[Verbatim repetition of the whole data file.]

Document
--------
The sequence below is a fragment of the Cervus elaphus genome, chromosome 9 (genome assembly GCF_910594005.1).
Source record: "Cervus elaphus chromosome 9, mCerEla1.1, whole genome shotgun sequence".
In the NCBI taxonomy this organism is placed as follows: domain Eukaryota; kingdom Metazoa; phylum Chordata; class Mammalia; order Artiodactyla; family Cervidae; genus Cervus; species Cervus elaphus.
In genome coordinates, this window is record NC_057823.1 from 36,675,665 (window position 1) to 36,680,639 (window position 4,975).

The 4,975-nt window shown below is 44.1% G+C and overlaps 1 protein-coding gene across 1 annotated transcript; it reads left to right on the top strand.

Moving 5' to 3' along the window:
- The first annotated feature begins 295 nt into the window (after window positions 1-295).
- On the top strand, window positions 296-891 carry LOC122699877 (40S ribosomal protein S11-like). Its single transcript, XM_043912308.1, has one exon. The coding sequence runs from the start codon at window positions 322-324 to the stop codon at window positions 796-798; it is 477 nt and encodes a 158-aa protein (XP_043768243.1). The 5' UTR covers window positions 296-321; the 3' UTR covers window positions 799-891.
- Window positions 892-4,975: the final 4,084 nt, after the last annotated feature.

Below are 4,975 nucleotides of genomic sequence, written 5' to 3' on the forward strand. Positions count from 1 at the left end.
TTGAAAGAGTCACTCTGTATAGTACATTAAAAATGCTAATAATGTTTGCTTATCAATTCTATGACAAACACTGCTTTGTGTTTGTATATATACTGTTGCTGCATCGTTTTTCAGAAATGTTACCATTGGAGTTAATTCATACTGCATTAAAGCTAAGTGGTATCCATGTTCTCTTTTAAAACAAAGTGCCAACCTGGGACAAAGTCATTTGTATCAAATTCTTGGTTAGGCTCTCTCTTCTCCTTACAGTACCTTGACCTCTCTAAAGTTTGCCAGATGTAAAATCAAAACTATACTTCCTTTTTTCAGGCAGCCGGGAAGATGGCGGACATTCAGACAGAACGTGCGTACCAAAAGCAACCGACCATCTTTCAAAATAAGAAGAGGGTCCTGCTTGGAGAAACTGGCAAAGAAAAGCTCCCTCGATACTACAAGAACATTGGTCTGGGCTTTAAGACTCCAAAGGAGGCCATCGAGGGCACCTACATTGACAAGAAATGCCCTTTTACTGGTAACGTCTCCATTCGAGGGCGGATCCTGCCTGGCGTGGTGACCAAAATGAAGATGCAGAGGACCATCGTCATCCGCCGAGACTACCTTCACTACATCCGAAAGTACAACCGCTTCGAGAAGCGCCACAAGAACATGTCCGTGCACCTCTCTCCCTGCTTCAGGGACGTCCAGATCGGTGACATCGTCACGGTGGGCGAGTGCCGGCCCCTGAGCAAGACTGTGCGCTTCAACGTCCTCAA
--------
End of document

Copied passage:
The sequence below is a fragment of the Cervus elaphus genome, chromosome 9 (genome assembly GCF_910594005.1).
Source record: "Cervus elaphus chromosome 9, mCerEla1.1, whole genome shotgun sequence".
In the NCBI taxonomy this organism is placed as follows: domain Eukaryota; kingdom Metazoa; phylum Chordata; class Mammalia; order Artiodactyla; family Cervidae; genus Cervus; species Cervus elaphus.
In genome coordinates, this window is record NC_057823.1 from 36,675,665 (window position 1) to 36,680,639 (window position 4,975).

The 4,975-nt window shown below is 44.1% G+C and overlaps 1 protein-coding gene across 1 annotated transcript; it reads left to right on the top strand.

Moving 5' to 3' along the window:
- The first annotated feature begins 295 nt into the window (after window positions 1-295).
- On the top strand, window positions 296-891 carry LOC122699877 (40S ribosomal protein S11-like). Its single transcript, XM_043912308.1, has one exon. The coding sequence runs from the start codon at window positions 322-324 to the stop codon at window positions 796-798; it is 477 nt and encodes a 158-aa protein (XP_043768243.1). The 5' UTR covers window positions 296-321; the 3' UTR covers window positions 799-891.
- Window positions 892-4,975: the final 4,084 nt, after the last annotated feature.

Below are 4,975 nucleotides of genomic sequence, written 5' to 3' on the forward strand. Positions count from 1 at the left end.
TTGAAAGAGTCACTCTGTATAGTACATTAAAAATGCTAATAATGTTTGCTTATCAATTCTATGACAAACACTGCTTTGTGTTTGTATATATACTGTTGCTGCATCGTTTTTCAGAAATGTTACCATTGGAGTTAATTCATACTGCATTAAAGCTAAGTGGTATCCATGTTCTCTTTTAAAACAAAGTGCCAACCTGGGACAAAGTCATTTGTATCAAATTCTTGGTTAGGCTCTCTCTTCTCCTTACAGTACCTTGACCTCTCTAAAGTTTGCCAGATGTAAAATCAAAACTATACTTCCTTTTTTCAGGCAGCCGGGAAGATGGCGGACATTCAGACAGAACGTGCGTACCAAAAGCAACCGACCATCTTTCAAAATAAGAAGAGGGTCCTGCTTGGAGAAACTGGCAAAGAAAAGCTCCCTCGATACTACAAGAACATTGGTCTGGGCTTTAAGACTCCAAAGGAGGCCATCGAGGGCACCTACATTGACAAGAAATGCCCTTTTACTGGTAACGTCTCCATTCGAGGGCGGATCCTGCCTGGCGTGGTGACCAAAATGAAGATGCAGAGGACCATCGTCATCCGCCGAGACTACCTTCACTACATCCGAAAGTACAACCGCTTCGAGAAGCGCCACAAGAACATGTCCGTGCACCTCTCTCCCTGCTTCAGGGACGTCCAGATCGGTGACATCGTCACGGTGGGCGAGTGCCGGCCCCTGAGCAAGACTGTGCGCTTCAACGTCCTCAA